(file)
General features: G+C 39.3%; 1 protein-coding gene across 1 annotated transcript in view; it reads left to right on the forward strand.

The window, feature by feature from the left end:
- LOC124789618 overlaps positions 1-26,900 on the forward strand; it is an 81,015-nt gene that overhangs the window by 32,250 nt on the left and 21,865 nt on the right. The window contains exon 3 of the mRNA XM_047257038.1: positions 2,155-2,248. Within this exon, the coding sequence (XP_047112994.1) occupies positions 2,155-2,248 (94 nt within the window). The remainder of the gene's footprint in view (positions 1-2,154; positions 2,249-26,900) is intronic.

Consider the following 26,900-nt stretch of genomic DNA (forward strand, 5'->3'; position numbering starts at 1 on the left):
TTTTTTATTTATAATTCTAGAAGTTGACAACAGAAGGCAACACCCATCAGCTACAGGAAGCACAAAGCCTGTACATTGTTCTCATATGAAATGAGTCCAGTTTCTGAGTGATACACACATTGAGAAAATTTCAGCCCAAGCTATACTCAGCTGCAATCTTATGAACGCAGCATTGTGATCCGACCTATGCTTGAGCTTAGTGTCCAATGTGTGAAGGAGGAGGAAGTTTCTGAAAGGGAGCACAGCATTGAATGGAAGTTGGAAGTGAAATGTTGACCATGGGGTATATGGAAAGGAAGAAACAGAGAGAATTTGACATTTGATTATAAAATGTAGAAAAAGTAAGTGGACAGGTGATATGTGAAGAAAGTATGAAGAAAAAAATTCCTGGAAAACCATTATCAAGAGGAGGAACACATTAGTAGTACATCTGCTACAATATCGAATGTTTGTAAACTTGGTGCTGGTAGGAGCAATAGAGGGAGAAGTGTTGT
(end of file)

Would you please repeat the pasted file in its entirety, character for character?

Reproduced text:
General features: G+C 39.3%; 1 protein-coding gene across 1 annotated transcript in view; it reads left to right on the forward strand.

The window, feature by feature from the left end:
- LOC124789618 overlaps positions 1-26,900 on the forward strand; it is an 81,015-nt gene that overhangs the window by 32,250 nt on the left and 21,865 nt on the right. The window contains exon 3 of the mRNA XM_047257038.1: positions 2,155-2,248. Within this exon, the coding sequence (XP_047112994.1) occupies positions 2,155-2,248 (94 nt within the window). The remainder of the gene's footprint in view (positions 1-2,154; positions 2,249-26,900) is intronic.

Consider the following 26,900-nt stretch of genomic DNA (forward strand, 5'->3'; position numbering starts at 1 on the left):
TTTTTTATTTATAATTCTAGAAGTTGACAACAGAAGGCAACACCCATCAGCTACAGGAAGCACAAAGCCTGTACATTGTTCTCATATGAAATGAGTCCAGTTTCTGAGTGATACACACATTGAGAAAATTTCAGCCCAAGCTATACTCAGCTGCAATCTTATGAACGCAGCATTGTGATCCGACCTATGCTTGAGCTTAGTGTCCAATGTGTGAAGGAGGAGGAAGTTTCTGAAAGGGAGCACAGCATTGAATGGAAGTTGGAAGTGAAATGTTGACCATGGGGTATATGGAAAGGAAGAAACAGAGAGAATTTGACATTTGATTATAAAATGTAGAAAAAGTAAGTGGACAGGTGATATGTGAAGAAAGTATGAAGAAAAAAATTCCTGGAAAACCATTATCAAGAGGAGGAACACATTAGTAGTACATCTGCTACAATATCGAATGTTTGTAAACTTGGTGCTGGTAGGAGCAATAGAGGGAGAAGTGTTGT